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Elections 2020

Beto O’Rourke Drops Out of Presidential Race

The former El Paso congressman announced the decision Friday.

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"My service to the country will not be as a candidate or as the nominee," Beto O'Rourke wrote on Medium. Photo credit: Bob Daemmrich for The Texas Tribune

This article originally appeared in The Texas Tribune

DES MOINES —  Beto O’Rourke is dropping out of the presidential race.

The former El Paso congressman announced the decision Friday evening, ahead of a major Democratic gathering here in Iowa.

“Though it is difficult to accept, it is clear to me now that this campaign does not have the means to move forward successfully,” O’Rourke wrote on Medium. “My service to the country will not be as a candidate or as the nominee. Acknowledging this now is in the best interests of those in the campaign; it is in the best interests of this party as we seek to unify around a nominee; and it is in the best interests of the country.”

O’Rourke’s decision ends a White House bid that began with much anticipation in mid-March, months after his near-miss loss to U.S. Sen. Ted Cruz. O’Rourke’s campaign launch coincided with a splashy article on the cover of Vanity Fair, and he reported raising $6.1 million in the first 24 hours of his bid — at the time, the largest announced first-day haul of any 2020 Democratic contender. Soon after, he showed double-digit support in multiple national polls.

But O’Rourke never lived up to the high hopes, and after the initial fanfare of his entrance, he sunk into the low single digits in polls and saw his fundraising come back down to Earth.

He was facing the possibility of missing the cut for the next debate, which is Nov. 20 in Georgia. As of Friday evening, he had gained only two out of four qualifying polls, and the deadline is Nov. 13. A poll of likely Iowa caucus participants released Friday showed he had 1 percent support in the critical early state.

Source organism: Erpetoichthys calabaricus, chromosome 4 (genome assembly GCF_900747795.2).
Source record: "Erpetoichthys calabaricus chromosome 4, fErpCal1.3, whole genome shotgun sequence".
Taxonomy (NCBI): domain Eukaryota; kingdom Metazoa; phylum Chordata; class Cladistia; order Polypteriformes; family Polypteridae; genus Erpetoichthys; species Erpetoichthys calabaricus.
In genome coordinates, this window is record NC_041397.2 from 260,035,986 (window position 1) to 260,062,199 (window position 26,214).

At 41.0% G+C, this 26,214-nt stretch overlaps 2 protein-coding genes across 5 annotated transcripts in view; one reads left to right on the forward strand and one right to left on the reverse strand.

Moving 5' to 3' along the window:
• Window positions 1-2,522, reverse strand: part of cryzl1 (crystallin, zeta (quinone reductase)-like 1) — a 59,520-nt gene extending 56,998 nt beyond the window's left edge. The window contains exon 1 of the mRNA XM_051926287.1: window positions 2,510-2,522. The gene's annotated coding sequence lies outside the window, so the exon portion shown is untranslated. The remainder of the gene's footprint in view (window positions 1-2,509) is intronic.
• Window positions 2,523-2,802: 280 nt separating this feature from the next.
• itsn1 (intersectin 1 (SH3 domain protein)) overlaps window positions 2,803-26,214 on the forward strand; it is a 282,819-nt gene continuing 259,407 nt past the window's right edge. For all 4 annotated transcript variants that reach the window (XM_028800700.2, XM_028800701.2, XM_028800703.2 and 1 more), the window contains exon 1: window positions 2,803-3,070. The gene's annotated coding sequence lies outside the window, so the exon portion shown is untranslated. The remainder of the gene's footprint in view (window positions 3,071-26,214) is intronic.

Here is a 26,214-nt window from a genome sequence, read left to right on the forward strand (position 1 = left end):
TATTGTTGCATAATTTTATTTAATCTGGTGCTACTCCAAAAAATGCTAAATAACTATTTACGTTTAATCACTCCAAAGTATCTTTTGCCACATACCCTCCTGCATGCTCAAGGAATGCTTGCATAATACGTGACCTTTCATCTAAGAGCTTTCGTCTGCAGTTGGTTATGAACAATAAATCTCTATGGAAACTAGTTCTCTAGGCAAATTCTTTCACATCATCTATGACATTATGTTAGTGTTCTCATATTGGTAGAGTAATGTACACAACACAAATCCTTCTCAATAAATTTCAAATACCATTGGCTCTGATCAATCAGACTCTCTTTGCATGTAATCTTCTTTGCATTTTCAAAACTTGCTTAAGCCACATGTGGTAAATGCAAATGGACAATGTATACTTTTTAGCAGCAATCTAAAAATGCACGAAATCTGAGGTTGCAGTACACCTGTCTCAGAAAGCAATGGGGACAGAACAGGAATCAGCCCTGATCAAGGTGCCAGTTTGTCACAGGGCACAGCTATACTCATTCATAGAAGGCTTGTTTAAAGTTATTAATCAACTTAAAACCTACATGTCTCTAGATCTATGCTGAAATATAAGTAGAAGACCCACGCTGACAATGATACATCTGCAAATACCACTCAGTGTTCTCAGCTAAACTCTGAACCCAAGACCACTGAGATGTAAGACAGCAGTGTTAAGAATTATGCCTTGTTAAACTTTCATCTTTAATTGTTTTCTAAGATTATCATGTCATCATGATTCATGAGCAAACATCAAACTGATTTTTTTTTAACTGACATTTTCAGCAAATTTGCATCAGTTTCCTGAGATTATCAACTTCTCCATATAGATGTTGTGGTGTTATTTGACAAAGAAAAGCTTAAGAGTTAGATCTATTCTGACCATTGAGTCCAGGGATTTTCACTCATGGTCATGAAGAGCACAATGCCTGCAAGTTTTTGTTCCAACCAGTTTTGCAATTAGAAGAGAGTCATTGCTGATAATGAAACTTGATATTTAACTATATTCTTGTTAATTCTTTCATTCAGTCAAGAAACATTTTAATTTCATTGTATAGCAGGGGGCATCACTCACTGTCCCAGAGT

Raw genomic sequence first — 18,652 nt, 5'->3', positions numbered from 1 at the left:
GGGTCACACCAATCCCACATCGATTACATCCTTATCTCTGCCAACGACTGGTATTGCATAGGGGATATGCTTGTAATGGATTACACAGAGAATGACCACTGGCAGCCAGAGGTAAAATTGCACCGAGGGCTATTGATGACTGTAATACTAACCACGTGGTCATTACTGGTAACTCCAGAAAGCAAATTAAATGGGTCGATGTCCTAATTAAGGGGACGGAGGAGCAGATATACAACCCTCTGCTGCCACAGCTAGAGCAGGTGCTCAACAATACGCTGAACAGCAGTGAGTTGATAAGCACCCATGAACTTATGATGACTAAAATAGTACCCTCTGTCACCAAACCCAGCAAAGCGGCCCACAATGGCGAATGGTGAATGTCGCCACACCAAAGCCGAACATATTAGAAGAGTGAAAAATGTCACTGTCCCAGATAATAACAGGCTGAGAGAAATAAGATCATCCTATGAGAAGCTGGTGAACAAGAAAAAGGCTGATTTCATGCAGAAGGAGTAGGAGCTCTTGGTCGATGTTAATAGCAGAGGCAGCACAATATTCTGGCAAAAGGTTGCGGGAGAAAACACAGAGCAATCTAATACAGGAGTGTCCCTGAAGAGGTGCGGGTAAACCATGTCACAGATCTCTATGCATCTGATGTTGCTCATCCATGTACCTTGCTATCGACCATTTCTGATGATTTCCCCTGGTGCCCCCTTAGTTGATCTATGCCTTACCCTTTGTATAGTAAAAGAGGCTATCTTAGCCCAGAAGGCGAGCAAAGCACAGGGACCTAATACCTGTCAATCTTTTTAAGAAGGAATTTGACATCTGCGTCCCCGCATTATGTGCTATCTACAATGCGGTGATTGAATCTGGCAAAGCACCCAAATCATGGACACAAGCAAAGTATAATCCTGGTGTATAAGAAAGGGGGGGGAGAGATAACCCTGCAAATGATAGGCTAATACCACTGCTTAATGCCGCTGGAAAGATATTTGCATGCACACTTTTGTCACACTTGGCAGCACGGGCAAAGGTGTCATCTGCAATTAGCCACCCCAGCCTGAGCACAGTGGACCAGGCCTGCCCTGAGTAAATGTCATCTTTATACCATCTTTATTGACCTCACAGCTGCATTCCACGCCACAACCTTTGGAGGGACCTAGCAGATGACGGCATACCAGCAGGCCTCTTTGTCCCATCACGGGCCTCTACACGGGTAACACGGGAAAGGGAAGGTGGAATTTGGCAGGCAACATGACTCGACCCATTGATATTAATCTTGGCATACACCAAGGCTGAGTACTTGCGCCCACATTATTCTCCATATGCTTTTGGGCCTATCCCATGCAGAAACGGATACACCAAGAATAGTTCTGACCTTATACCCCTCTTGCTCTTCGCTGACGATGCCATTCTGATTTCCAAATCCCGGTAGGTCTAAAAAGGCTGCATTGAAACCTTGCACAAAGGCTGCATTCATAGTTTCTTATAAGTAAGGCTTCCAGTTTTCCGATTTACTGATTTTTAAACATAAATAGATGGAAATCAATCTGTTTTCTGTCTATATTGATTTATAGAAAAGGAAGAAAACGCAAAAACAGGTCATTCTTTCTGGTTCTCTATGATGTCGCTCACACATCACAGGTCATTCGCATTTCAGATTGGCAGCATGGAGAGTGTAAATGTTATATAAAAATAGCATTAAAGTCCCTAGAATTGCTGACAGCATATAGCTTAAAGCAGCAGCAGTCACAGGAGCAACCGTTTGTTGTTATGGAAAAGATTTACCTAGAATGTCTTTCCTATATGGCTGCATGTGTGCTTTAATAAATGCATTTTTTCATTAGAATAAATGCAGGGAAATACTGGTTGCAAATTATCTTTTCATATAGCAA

After O’Rourke’s announcement — “a decision we made so recently and so reluctantly,” he said at an event in Des Moines on Friday evening — a person close to him reiterated that his future will not include running for U.S. Senate next year in Texas. Some supporters have been encouraging him to challenge the state’s senior senator, John Cornyn, but he has long said he is not interested. A massive Democratic field has already assembled to take on Cornyn, but so far no candidate has been able to match the excitement O’Rourke created in his 2018 bid.

In September, O’Rourke declared — on a debate stage and then on campaign merchandise — “Hell yes, we’re going to take your AR-15.” His assertive defense of a mandatory assault weapons buyback won him momentary celebrity status in a competitive Democratic field. But it may have capped his political future in gun-loving Texas, where he saw some success in 2018 running as a more moderate candidate. O’Rourke also drew ire from the right for asserting in October that religious institutions should be stripped of their tax-exempt status if they oppose same-sex marriage.

O’Rourke had long emphasized his Texas roots, selling the state — and its 38 electoral votes — as an asset to his lagging campaign and strategically deploying staff there in the early fall. Success in Texas’ Super Tuesday primary, his campaign made clear, would be critical to clinching the nomination and also a good argument for putting him on the ticket in a competitive 2020 general election.